I don't understand the food vacuum - we just use ziplock bags.
                Ziplock bags don't remove the air from the bag. By sucking out most of the air, you lessen the risk of freezer burn. Something professionally vacuum sealed will last way, way longer in the freezer.
                Steve

                * Despite the high cost of living, it remains very popular.
                * Why should I pay for my daughter's education when she already knows everything?
                * There are no shortcuts to anywhere worth going.

                Comment


                • #9
                  Originally posted by disneysteve View Post
                  Is that the thing I always refer to as a cheese grater for your feet?
                  Maybe... The actual Heeltastic product is just a waxy substance that softens skin. But, it comes with a pumice stone, which definitely could be called a cheese grater for your feet.

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                  • #10
                    Originally posted by phantom View Post
                    Maybe... The actual Heeltastic product is just a waxy substance that softens skin. But, it comes with a pumice stone, which definitely could be called a cheese grater for your feet.
                    No, I'm talking about a different product that actually looks like a mini cheese grater. PediEgg I think it's called or something like that.
                    Steve

                    * Despite the high cost of living, it remains very popular.
                    * Why should I pay for my daughter's education when she already knows everything?
                    * There are no shortcuts to anywhere worth going.

                    Comment


                    • #11
                      1) Quick Chop (I have this also, worthless junk)
                      2) Twin Draft door guard (on my wishlist)
                      3) Bacon microwave tray
                      4) Yoshiblade or Ginsu knife
                      5) Robostir
                      6) George Foreman grill
                      7) Ronco rotisserie chicken cooker
                      8) Oveglove
                      9) One touch can opener (cuts side of can, interesting)
                      10) EZ moves wheels or fulcrum straps to move furniture
                      11) Snuggie

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                      • #12
                        We have a microwave bacon tray that I've had forever. We only make vegetarian bacon now but it works fine.

                        We bought our daughter a Snuggie last year I think. It is fine. She doesn't really "wear" it. She mainly uses it as a throw. You can buy cheaper throws of better quality.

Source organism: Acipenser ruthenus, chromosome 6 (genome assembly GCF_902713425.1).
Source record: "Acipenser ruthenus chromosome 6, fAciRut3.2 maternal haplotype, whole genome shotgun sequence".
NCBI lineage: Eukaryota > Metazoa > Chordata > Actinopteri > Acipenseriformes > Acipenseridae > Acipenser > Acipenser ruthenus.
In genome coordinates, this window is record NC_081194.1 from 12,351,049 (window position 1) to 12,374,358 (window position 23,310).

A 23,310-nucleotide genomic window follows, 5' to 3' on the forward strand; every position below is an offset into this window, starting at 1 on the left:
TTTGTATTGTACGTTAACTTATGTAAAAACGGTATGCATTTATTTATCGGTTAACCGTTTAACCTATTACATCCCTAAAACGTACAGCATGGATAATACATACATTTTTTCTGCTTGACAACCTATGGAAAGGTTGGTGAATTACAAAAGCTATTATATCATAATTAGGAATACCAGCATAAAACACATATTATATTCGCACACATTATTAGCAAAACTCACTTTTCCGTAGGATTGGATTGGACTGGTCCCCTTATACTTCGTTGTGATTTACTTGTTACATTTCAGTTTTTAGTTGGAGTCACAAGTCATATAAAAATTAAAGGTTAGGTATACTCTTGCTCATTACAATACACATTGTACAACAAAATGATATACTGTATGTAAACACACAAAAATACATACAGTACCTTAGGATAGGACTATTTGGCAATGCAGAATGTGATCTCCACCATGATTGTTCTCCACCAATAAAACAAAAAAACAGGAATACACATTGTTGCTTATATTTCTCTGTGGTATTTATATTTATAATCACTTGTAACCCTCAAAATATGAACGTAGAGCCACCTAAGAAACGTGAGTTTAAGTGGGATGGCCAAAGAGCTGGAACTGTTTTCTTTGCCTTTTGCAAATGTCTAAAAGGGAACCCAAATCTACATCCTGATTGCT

Steve

                        * Despite the high cost of living, it remains very popular.
                        * Why should I pay for my daughter's education when she already knows everything?
                        * There are no shortcuts to anywhere worth going.

                        Comment


                        • #13
                          I've also seen Forman Grills at GW. I got one as a gift about 1999 and we use it a lot in winter while the BBQ Grill sits in 4 ft. of snow! It makes beautiful grill marks with no effort so even DH likes to use it. Make sure you use the drip trays to avoid counter mess as even the leanest cuts have lots of liquid.

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                          • #14
                            CLR remover. Just saw this product in my bathroom cabinet. It stands for Calcium, Lime, and Rust remover. I paid $5.99 for this product. Didn't work well for me. I had major calcium build up on my chrome faucet. I found plain vinegar to work better. The acid from the vinegar dissolved the calcium for the most part and with a little scrubbing knocked off the calcium.

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                            • #15
                              Originally posted by disneysteve View Post
                              Ziplock bags don't remove the air from the bag. By sucking out most of the air, you lessen the risk of freezer burn. Something professionally vacuum sealed will last way, way longer in the freezer.
                              Ziplock (or some other brand - I am visiting relatives so I can't just go and look) has a freezer bag with a one-way valve so you seal the bag and use a small piston pump to remove the air. It works really well and can be used with bags without the valve by putting one inside the other and evacuating them.

                              Along those lines, a carpenter friend of mine uses really huge seal-able vacuum bags when he has complex surfaces to laminate (36 psi works well, but we are at sea level - you altitude may vary).
                              I YQ YQ R